Use this URL to cite or link to this record in EThOS: http://ethos.bl.uk/OrderDetails.do?uin=uk.bl.ethos.659247
Title: The implications of drug treatment practitioner favourable bias towards illicit drug users, on client treatment outcomes
Author: Mallowan, Nicola
Awarding Body: Brunel University
Current Institution: Bucks New University
Date of Award: 2013
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Abstract:
This thesis is based around eight inter-related studies examining drug treatment practitioners’ (DTP) actual and perceived favourability towards illicit drugs and illicit drug users (IDU), and the impact it may have on clients’ drug treatment outcomes. Furthermore, the extent to which individual differences moderate levels of favourability are explored. It is impossible to study aspects of treatment success, without recognising the importance of the dyadic therapeutic alliance (TA) between DTP and IDU client. Consequently, this thesis draws upon the theory of symbolic interactionism (SI), which purports that social interactions shape, modify and develop the self, by aligning ones identity with the interpretations and performances with others. Thus, the TA can potentially be a fundamental aspect of recovery success. SI pertains to the notion that a blend of both quantitative and qualitative research brings strength to theoretical development, and provides an understanding of the connection between meanings and behaviour. Thus a mixed-method technique was employed to quantitatively develop and validate an ‘attitudes towards illicit drugs and drug users scale’ (ATIDDUS), so as to explore the association between actual and perceived favourability (in a number of different population samples), on clients’ drug treatment outcomes. Then, to qualitatively evaluate aspects of treatment that were considered to influence recovery success. The findings support the view that there is an association between TA rapport and clients’ treatment outcomes; particularly that DTPs do exhibit favourable bias towards IDUs, and that perception of DTP favourability was potentially associated to certain treatment outcomes (i.e. employment and no longer requiring aftercare). Further, aspects of the TA, such as continuity, trust and support were considered by current clients as aiding their treatment outcomes. The clinical implications of this research are, (1) on the recruitment of new DTPs; as individual differences in the general public were found to influence levels of favourability (e.g. personal/direct, and vicarious/non-direct experience with illicit drugs and IDUs improved favourability), (2) on the training and education of DTPs; DTPs were found to exhibit higher levels of favourability (when compared to the general public), yet it was significantly underestimated by clients. Thus indicating a requirement to address and enhance the disparity between actual and perceived favourability, so that clients can be positively influenced by DTPs’ favourable bias.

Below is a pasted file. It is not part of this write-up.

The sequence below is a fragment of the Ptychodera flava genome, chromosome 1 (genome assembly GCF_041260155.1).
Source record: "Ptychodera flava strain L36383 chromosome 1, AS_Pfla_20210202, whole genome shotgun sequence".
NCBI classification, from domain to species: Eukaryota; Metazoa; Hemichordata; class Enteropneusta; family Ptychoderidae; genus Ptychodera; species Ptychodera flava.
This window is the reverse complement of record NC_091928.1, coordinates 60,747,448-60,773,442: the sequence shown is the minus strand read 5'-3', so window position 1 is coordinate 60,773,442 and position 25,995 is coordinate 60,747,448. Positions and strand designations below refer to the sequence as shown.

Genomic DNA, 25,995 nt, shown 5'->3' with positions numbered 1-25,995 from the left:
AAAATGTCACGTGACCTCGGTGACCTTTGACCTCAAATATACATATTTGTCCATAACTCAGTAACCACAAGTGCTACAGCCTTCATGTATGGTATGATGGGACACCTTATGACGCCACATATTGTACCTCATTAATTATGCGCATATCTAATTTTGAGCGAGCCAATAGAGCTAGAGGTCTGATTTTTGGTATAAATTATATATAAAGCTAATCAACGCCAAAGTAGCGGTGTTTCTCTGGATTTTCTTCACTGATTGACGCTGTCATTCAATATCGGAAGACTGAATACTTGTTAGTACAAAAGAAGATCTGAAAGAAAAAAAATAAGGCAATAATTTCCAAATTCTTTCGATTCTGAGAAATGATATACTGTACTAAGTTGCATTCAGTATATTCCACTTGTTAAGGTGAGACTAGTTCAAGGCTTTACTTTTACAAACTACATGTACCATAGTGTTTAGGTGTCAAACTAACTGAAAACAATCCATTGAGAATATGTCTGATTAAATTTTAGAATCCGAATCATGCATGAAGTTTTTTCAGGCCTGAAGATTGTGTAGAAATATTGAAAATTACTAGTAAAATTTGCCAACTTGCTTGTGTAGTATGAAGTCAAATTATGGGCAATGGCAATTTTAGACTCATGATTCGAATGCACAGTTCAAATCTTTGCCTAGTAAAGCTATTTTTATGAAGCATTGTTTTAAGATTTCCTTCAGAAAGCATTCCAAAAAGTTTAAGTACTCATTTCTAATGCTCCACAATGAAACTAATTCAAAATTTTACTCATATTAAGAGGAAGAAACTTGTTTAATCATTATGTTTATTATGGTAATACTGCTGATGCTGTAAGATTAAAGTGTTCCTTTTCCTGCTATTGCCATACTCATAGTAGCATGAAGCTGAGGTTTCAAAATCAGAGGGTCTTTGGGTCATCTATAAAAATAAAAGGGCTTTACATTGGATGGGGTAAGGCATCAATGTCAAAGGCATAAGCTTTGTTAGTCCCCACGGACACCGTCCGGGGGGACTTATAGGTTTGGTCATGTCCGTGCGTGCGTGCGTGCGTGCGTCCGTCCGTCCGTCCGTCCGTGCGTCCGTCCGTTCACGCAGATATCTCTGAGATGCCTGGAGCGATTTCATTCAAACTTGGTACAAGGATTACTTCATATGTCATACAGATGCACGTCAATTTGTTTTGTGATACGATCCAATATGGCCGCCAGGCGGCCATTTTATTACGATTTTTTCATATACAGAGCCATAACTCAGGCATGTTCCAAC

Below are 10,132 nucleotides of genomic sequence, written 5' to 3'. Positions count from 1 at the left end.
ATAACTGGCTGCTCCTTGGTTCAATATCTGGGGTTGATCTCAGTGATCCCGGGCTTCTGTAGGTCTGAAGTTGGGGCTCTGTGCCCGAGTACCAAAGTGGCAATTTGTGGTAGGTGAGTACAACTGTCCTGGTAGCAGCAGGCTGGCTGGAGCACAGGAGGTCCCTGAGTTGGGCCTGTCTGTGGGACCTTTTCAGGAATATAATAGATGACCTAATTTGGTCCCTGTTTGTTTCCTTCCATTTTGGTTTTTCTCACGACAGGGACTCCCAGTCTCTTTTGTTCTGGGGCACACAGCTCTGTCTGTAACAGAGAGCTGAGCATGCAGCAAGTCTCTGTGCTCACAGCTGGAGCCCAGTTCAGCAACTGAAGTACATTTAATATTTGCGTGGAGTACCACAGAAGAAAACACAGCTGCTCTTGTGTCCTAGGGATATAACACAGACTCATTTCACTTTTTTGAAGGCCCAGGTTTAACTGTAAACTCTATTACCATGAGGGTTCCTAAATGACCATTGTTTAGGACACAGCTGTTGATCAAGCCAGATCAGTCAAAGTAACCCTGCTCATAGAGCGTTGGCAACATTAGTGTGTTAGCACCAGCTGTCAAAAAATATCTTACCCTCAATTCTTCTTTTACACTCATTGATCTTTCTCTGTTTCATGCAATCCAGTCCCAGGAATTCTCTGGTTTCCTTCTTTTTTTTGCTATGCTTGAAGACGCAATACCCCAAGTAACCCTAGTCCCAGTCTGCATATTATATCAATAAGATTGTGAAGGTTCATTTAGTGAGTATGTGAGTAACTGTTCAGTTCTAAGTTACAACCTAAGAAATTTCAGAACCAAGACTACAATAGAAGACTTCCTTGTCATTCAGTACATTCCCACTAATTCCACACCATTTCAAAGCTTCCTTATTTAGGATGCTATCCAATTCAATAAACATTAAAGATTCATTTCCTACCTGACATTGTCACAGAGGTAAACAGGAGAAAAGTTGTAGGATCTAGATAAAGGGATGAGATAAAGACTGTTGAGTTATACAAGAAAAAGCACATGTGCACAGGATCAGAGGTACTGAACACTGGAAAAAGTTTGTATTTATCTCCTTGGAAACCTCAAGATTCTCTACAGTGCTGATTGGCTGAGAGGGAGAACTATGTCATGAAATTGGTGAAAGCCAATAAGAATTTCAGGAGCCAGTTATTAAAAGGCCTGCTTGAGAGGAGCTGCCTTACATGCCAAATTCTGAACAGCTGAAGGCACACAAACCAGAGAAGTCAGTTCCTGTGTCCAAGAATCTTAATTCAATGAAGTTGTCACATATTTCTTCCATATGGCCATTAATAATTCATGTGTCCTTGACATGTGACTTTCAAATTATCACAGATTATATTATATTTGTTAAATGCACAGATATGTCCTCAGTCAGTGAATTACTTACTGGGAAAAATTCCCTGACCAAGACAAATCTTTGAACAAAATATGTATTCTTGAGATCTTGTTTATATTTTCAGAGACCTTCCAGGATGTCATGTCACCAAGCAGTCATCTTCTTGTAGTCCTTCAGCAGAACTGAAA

Supervisor: Not available Sponsor: Not available
Qualification Name: Thesis (Ph.D.) Qualification Level: Doctoral
EThOS ID: uk.bl.ethos.659247  DOI: Not available
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